University of Wisconsin School of Medicine and Public Health researchers have conducted one of the most comprehensive implementation studies examining the use of mobile health technology in the United States’ health care system.
The study aimed to integrate the treatment of substance use disorders into primary care through use of a smartphone application.
Three federally-qualified health centers that serve mainly low-income residents were sites for the study. The sites include a UW Health clinic in Madison, a rural clinic in Missoula, Montana, and an urban clinic in the Bronx, New York, all primary care clinics that treat patients with substance use disorders.
Up to 100 patients were recruited at each of the three clinics to use a mobile health application called Seva, a Sanskrit word that means “selfless service.” The application provides a discussion board, interactive modules to teach problem solving, tools for coping with cravings and high-risk situations, among other features. Clinicians were free to enroll any patients from substance-abuse populations who they thought might benefit from the application. Patients were given phones and data plans that were paid for by a National Institute on Drug Abuse grant (R01DA0342279).
At all three clinics combined, 268 patients were enrolled. Researchers checked results at baseline and at the six-month mark of the 12-month study. All data were self-reported by study participants.
“We found that patients used the application extensively and were able to support one another in a way that is unusual in primary care,” said Department of Family Medicine and Community Health assistant professor Andrew Quanbeck, PhD, a co-investigator of the study and lead author of the published research. “Seva users had significant decreases in risky-drinking days (by 44 percent), illicit drug-use days (34 percent), and improved overall abstinence from both alcohol and drugs.”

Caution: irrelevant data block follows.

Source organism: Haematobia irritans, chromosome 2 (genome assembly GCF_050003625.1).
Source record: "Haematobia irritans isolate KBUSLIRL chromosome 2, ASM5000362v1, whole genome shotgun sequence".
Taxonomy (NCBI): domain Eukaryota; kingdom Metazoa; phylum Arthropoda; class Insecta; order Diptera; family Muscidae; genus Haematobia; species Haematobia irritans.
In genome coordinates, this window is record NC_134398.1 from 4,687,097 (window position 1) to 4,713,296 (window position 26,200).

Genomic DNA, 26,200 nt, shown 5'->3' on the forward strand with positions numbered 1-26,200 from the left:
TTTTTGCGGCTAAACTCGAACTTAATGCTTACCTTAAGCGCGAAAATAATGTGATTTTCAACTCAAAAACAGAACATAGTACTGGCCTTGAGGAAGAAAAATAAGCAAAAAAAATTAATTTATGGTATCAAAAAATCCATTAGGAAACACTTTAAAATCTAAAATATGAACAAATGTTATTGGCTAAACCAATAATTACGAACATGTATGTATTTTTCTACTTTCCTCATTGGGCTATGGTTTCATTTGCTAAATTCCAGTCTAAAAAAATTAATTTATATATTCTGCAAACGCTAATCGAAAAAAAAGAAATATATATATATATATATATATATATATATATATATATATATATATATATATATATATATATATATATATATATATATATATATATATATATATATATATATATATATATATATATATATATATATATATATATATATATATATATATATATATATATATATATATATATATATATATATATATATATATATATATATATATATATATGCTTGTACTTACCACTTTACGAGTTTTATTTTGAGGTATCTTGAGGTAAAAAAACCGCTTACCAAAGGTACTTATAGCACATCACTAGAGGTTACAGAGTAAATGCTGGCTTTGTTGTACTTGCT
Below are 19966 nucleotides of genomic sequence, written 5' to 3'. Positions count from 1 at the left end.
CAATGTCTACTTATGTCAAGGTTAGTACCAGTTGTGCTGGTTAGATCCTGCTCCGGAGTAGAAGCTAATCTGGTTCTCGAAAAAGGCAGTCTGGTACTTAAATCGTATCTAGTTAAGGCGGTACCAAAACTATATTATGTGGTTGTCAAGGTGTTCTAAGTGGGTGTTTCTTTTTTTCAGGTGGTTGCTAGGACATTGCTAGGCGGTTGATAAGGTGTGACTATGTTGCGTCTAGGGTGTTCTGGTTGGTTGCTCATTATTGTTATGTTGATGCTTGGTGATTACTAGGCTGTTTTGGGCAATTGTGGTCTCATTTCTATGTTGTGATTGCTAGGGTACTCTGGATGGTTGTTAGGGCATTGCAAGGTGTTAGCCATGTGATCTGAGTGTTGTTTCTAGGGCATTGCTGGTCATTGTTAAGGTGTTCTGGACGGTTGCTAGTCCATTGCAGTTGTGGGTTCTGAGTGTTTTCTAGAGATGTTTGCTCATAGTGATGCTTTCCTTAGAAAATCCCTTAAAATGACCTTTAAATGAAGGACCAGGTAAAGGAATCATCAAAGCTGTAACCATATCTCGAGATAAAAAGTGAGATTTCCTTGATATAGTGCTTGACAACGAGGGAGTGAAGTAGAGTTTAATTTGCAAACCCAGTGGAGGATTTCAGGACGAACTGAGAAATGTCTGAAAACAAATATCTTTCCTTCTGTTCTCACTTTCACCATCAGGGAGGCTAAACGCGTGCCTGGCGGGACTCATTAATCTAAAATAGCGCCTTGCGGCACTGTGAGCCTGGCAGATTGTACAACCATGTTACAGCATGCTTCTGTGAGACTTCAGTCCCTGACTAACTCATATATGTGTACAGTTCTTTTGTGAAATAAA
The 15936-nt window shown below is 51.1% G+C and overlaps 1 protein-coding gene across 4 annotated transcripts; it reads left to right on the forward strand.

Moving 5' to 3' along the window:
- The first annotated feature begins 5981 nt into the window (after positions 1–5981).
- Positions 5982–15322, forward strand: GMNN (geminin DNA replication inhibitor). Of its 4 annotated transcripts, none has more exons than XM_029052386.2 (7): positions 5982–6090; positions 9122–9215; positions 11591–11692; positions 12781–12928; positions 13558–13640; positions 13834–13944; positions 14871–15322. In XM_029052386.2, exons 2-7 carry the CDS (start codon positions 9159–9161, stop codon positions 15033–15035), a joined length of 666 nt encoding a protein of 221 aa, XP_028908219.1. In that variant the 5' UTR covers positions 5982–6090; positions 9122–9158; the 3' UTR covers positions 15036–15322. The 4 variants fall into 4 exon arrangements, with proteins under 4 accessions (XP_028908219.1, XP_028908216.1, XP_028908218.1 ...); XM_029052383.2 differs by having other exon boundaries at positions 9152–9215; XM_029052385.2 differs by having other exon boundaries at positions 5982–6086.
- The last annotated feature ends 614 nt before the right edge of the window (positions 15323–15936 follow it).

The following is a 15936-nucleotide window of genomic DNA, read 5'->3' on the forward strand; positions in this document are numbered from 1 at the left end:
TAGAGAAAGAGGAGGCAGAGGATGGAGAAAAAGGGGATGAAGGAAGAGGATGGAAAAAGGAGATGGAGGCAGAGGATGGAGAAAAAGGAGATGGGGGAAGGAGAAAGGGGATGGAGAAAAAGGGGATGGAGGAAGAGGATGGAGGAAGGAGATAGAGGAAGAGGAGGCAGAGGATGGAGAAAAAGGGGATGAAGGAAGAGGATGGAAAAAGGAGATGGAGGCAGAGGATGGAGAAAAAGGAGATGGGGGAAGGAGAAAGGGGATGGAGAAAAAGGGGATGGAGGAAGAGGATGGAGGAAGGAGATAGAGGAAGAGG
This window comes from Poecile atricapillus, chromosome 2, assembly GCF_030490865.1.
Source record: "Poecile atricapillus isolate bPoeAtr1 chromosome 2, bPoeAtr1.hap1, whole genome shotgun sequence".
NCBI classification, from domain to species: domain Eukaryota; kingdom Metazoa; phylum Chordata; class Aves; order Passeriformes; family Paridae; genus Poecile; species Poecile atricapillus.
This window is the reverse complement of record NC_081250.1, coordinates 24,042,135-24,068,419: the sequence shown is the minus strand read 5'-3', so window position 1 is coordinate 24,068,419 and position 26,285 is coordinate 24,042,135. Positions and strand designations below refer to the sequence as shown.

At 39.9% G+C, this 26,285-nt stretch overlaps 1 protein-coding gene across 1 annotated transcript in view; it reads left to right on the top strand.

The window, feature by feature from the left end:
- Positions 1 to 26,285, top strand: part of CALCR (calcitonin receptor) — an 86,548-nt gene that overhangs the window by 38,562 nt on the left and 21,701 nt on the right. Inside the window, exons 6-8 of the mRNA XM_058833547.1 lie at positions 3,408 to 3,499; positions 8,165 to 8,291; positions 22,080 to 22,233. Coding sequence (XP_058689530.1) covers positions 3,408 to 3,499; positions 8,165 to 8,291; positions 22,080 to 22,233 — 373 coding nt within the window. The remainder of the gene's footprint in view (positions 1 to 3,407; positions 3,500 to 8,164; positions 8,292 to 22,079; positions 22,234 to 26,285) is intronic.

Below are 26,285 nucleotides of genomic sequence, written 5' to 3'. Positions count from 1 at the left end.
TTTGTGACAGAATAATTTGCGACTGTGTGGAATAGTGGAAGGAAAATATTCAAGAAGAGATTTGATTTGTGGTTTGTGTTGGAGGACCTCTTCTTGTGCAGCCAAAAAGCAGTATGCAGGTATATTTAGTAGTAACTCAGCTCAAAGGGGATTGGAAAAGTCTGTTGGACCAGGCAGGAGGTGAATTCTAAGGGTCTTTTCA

Seva users also had 32 percent fewer hospitalizations and 49 percent fewer emergency department visits.
While patient use of the mobile application was extensive, clinician use was comparatively low, in part because Seva data could not be integrated into the electronic health record (EHR). Implementation sites were unable to sustain use of the system after federal grant funding ceased.
While patient use of the mobile application was at a high of 94 percent to 99 percent at the beginning of the study, use gradually dropped to zero when the National Institutes of Health funding (1R34DA036720) ran out. In part, the funding was used to purchase smartphones and data plans.
The study suggests that further work is needed to integrate mobile health data into the EHR and to identify long-term sources of funding to sustain the use of mobile health systems, but that mobile applications hold promise for primary care patients with addiction, and possibly other chronic conditions.
The study was published in the Journal of Medical Internet Research.